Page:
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Calhoun’s legacy

Joe Wirth | Tuesday, September 18, 2012

Amidst praise and adulation from seemingly every media outlet, University of Connecticut basketball coach Jim Calhoun retired last week. Beginning his coaching career at Northeastern, he accepted the UConn job in 1986, and has been one of the most prolific coaches of the past 20 years. He turned the Huskies from doormats of the Big East into one of the perennial powerhouses.
Calhoun has three national championships, and has coached numerous first-round NBA draft picks. His accomplishments should be lauded, but they do not tell the whole story.

Absent from Calhoun’s retirement coverage was the fact that his program has been marred by off-the-court issues.
For example, when A.J. Price and Marcus Williams were each charged with felonies for stealing laptops around campus in 2004 and 2005. These were serious incidents, but they were allowed to rejoin the team after a suspension.
There have also been issues in the classroom, as the program’s graduation rate has been under 30 percent for most of the past decade. The list goes on, but, as long as Calhoun won, people turned a blind eye to his indiscretions.  
Coaches like Calhoun, Rick Pitino, Bob Huggins and Jim Boeheim are treated as gods of the coaching profession, but they run dirty programs. Instead of lambasting these coaches for breaking rules, one often hears announcers praise them for overcoming suspensions and sanctions.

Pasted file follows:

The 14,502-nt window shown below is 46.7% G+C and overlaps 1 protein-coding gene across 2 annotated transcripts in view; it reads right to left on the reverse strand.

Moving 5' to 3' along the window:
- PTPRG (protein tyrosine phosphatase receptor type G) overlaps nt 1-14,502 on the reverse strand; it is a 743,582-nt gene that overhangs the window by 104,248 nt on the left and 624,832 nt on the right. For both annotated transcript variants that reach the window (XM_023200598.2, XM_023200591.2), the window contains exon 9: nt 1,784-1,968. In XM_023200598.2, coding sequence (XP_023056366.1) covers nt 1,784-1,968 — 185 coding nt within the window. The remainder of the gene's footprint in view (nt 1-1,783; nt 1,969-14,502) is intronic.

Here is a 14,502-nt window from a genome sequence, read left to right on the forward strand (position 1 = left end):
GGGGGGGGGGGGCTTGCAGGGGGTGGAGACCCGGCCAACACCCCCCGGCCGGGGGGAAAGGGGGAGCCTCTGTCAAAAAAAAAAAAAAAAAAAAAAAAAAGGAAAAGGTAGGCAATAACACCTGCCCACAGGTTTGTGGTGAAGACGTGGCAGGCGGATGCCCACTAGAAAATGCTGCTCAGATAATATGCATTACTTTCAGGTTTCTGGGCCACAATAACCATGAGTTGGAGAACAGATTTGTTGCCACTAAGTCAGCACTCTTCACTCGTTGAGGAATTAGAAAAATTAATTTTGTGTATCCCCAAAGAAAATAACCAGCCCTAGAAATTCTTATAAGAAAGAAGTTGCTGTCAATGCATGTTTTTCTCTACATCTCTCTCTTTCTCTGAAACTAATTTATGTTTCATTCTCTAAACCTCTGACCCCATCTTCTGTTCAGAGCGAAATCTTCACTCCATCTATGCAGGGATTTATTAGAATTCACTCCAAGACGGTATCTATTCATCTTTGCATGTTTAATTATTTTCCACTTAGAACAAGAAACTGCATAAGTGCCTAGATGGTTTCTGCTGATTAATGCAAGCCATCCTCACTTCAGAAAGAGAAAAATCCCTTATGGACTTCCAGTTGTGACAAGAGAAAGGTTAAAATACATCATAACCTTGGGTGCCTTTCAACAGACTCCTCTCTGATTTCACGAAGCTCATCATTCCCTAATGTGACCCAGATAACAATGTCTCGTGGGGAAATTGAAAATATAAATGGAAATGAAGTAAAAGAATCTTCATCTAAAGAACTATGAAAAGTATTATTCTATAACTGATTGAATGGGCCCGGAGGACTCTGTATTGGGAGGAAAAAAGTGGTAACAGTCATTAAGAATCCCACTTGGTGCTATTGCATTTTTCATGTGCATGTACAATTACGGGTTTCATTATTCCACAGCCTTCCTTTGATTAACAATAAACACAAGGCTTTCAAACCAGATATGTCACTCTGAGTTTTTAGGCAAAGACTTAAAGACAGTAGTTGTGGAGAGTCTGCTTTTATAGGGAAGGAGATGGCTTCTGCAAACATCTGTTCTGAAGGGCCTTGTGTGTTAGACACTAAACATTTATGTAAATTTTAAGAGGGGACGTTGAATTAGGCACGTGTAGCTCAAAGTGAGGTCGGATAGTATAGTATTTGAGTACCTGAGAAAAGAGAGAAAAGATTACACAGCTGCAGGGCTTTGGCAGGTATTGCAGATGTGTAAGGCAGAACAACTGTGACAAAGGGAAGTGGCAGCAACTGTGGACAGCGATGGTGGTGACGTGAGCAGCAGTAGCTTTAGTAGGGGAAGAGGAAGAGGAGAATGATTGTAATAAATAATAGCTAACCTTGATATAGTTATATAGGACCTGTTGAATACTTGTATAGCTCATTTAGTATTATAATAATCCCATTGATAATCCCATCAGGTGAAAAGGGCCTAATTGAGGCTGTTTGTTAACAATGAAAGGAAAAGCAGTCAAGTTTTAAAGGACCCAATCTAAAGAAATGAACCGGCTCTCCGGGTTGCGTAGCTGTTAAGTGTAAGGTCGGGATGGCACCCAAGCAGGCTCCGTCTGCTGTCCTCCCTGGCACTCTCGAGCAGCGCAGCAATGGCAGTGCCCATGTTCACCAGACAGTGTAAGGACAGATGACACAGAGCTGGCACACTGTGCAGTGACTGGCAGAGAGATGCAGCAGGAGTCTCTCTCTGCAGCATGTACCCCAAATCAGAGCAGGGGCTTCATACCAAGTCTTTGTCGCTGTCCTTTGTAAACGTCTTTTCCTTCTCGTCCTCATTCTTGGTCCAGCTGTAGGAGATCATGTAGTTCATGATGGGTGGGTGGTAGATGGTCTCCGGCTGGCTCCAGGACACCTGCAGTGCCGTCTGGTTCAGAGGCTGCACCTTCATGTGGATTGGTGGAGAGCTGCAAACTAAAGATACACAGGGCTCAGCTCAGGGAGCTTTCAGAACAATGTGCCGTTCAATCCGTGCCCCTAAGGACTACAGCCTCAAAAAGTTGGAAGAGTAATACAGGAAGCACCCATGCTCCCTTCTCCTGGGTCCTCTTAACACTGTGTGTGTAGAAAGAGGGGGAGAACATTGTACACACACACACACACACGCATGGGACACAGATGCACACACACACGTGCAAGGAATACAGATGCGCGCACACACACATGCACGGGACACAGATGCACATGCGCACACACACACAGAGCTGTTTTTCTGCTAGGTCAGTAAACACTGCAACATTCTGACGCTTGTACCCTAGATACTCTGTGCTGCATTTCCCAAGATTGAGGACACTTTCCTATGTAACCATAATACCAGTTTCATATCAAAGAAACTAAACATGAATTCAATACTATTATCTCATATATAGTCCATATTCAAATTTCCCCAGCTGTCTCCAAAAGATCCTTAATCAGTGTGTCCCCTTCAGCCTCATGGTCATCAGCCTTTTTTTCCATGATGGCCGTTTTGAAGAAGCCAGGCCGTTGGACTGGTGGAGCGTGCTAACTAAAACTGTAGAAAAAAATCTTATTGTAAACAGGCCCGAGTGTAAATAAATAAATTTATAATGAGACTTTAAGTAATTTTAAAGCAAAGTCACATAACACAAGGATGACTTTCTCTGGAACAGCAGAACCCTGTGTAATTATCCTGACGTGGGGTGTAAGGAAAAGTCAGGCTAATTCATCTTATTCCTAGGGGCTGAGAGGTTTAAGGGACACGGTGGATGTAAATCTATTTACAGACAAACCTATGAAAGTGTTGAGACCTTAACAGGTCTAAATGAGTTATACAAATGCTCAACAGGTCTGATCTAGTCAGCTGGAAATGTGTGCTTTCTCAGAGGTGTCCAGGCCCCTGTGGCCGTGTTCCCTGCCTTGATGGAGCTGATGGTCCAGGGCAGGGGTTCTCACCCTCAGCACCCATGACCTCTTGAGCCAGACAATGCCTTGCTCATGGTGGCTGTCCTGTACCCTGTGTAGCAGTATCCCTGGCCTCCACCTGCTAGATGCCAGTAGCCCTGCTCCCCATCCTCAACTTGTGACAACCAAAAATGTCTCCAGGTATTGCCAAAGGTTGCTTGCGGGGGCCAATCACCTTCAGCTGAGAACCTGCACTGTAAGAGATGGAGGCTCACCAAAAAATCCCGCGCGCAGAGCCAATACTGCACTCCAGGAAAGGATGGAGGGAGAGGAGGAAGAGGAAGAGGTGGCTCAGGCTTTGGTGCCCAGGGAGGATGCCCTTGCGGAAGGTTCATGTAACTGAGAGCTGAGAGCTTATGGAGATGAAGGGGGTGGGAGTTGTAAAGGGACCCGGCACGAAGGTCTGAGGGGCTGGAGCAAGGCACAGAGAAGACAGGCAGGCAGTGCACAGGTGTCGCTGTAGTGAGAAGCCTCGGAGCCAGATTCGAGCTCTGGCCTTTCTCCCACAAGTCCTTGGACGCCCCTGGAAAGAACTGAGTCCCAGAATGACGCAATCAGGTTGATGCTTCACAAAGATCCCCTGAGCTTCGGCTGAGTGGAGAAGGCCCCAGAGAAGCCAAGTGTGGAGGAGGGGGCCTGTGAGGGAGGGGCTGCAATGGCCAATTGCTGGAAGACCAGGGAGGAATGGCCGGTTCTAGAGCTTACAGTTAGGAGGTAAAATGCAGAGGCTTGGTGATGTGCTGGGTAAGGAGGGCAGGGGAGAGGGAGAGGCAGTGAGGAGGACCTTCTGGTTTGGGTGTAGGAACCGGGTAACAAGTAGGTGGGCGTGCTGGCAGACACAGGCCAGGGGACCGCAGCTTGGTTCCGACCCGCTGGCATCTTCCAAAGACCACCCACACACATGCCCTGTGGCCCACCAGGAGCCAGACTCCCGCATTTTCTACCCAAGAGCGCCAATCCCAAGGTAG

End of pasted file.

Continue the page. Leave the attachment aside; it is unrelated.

While Huggins was head coach at the University of Cincinnati, his team maintained a 0 percent graduation rate, while during his current tenure at West Virgnia, he has yet to crack the 50 percent barrier.

Boeheim has repeatedly been under NCAA investigation, and has had players struggle in the classroom with a 54 percent graduation rate. He also had Bernie Fine, who is under investigation for child molestation charges, as a long-time assistant.

Pitino has had a sub-50 percent graduation rate during his time at Louisville, and his players have also had trouble with the law. One such incident took place in 2009 when Terrence Jennings and Jerry Smith were arrested, and, in the process, assaulted a police officer.
Pitino’s reaction? “Anytime you defy a police officer, it’s serious,” Pitino told ESPN.com. But neither player missed any games for the arrests.

As these coaches enter into the twilight of their careers and get closer to retirement, there will be praise for their achievements. Regardless of their long list of on-court accomplishments, their legacy should be a tarnished one.

 

Contact Joe Wirth at jworth@nd.edu

The views expressed in the Inside Column are those of the author and not necessarily those of The Observer.